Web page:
Also giving inspiration to MCs all over the world was A Tribe

Phife & Q-Tip at Rock the Bells

Called Quest, who also had humble roots from the area known as St. Albans in Queens which has produced many famous artists including James Brown and John Coltrane. The film “Beats, Rhymes, and Life” chronicles the groups rise in the Hip-Hop scene that was looked at as, like the MCs from the Good Life were called, alternatives to the rising popularity of Gangsta Rap and were even labeled “weird” by outside spectators. Featuring interviews with all the members of Tribe (Q-Tip, Phife Dawg, Ali Shaheed Muhammad, and Jarobi), their past managers, friends, family, as well as artists like Large Professor, De La Soul, Price Paul, DJ Red Alert, Pharrel Williams, and more. Also like the Good Life scene, Tribe was surrounded by many other talented and creative Hip-hop artists that were able to inspire each other and challenge one another to push the boundaries of the genre. Members of Tribe went to high school with the Jungle Brothers, one of them had an uncle by the name of DJ Red Alert who changed the groups lives for good. They eventually became part of the Zulu Nation and the core of the super-crew The Native Tongues along with Jungle Brothers, De La Soul, Brand Nubian, Queen Latifah, the Beatnuts, Busta Rhymes, and others. It goes in-depth into the personalities that make up the group, like Q-Tip’s love of vinyl records and Phife’s wide knowledge of sports. From when Jurobi left the group after their first album for the culinary arts, to when Phife had to be given a kidney by his wife and his struggles with diabetes. They put out 5 classic albums: People’s Instinctive Travels and the Paths of Rhythm (1990), The Low End Theory (1991), Midnight Marauders (1993), Beats, Rhymes and Life (1996), and The Love Movement (1998) which was almost immediately followed by the group’s break-up. For years it was rumored that there was major beef between Q-Tip and Phife Dawg, but in 2008 the entire group came together for the Rock the Bells Festival and tour across the country. The joy was short lived as the two front-men began arguing and fighting backstage at performances. After the tour the group again went it separate ways with many bad feelings in the air. When Phife’s health got worse Q-Tip reached out. In 2010, once again the group got together to perform in Japan, this time the event was all vegetarian, with no beef.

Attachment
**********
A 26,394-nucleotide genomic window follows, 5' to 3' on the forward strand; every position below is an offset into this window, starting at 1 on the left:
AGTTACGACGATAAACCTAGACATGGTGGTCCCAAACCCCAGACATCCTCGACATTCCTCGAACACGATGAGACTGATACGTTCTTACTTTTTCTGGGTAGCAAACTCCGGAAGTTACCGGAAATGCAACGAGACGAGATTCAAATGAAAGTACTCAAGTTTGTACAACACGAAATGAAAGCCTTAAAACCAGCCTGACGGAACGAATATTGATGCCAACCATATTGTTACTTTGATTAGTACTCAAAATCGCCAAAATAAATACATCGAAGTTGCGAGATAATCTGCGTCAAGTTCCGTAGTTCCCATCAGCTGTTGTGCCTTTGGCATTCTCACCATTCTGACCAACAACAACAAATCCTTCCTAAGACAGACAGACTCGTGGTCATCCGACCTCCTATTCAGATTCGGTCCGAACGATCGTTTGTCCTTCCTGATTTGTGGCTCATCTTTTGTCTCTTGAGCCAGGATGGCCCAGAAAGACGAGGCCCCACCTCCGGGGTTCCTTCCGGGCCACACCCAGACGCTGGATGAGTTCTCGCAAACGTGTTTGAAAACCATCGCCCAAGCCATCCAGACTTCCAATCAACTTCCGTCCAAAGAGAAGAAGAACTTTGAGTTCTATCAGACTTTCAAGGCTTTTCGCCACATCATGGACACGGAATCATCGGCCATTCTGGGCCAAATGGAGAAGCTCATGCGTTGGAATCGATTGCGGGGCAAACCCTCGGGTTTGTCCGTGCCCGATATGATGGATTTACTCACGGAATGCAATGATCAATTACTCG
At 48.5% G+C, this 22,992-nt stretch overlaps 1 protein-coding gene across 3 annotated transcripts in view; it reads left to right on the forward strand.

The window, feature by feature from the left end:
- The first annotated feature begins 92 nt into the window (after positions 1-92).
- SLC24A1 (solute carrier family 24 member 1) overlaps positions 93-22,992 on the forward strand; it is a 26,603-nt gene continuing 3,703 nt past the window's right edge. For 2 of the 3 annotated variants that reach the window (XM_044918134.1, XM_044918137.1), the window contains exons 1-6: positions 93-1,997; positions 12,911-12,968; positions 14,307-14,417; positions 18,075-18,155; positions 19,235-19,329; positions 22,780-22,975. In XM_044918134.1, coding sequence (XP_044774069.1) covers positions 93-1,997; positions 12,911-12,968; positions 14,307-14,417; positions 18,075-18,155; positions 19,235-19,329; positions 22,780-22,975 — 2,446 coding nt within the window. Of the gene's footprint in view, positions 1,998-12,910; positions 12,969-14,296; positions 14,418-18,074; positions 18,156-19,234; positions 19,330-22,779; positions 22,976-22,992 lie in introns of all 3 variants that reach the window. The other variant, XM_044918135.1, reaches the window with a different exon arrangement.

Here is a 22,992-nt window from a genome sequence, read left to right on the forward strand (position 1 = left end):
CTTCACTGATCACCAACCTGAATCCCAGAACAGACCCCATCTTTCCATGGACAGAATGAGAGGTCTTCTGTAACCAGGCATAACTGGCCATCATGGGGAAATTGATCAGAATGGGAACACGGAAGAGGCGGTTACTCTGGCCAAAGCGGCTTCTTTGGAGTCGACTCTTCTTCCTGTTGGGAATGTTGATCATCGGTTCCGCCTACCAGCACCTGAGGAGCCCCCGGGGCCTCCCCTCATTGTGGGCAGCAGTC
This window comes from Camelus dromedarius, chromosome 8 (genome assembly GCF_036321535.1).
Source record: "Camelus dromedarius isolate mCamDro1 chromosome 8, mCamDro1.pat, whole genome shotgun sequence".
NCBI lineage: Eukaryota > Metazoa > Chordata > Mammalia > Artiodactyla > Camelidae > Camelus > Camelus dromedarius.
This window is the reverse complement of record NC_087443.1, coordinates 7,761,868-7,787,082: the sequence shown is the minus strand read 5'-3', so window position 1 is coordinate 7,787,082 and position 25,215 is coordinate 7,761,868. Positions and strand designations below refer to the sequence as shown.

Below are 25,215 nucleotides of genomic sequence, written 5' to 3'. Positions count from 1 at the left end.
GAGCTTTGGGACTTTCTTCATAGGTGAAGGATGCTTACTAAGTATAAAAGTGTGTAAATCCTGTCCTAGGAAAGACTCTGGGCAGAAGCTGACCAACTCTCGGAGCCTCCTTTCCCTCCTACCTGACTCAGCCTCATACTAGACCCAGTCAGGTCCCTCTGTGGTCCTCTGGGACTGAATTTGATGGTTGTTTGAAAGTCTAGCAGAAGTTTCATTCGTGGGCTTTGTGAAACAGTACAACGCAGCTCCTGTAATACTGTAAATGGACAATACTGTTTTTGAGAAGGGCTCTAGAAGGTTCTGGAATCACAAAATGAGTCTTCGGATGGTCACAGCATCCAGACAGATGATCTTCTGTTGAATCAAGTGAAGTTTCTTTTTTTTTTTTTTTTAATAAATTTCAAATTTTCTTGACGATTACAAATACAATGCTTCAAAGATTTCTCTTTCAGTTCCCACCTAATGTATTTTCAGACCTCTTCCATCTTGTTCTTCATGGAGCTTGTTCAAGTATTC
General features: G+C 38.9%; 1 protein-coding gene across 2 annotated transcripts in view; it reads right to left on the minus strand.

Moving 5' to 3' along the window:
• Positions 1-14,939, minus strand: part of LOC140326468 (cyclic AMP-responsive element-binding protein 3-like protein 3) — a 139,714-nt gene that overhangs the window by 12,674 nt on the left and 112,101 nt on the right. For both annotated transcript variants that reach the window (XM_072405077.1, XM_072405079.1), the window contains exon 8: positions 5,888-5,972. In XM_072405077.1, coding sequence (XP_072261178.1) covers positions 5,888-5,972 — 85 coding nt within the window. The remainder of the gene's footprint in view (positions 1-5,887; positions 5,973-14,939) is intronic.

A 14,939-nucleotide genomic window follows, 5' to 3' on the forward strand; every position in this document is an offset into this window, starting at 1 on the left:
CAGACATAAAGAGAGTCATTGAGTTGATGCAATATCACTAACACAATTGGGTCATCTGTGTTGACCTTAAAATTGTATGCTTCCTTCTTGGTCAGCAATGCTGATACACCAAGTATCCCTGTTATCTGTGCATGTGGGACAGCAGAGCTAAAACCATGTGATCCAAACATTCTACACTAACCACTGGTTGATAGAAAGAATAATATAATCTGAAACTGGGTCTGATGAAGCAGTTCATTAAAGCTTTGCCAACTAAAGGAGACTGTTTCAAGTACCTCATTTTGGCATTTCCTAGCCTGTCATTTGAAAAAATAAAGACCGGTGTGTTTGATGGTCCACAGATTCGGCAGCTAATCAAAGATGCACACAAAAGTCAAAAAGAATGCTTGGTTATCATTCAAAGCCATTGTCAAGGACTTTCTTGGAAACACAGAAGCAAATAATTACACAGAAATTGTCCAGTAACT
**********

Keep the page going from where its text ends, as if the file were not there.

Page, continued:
Films like “This is the Life” and “Beats, Rhymes, and Life” are great documentations of Hip-Hop and steps it has taken to get where it is today. Today, real Hip-Hop may not be on the radio or TV stations, but its alive and well in the Underground and at shows, events, workshops, festivals, clubs, parks, and streets all over the world, and thanks to groups like A Tribe Called Quest and the MCs of the Good Life Café many aren’t afraid to push the boundaries and test the creativeness that comes to them, not matter how “weird” it may seem at the time.

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Categories: Hip-Hop History, LA Hip-Hop, Movie Review, National Hip-Hop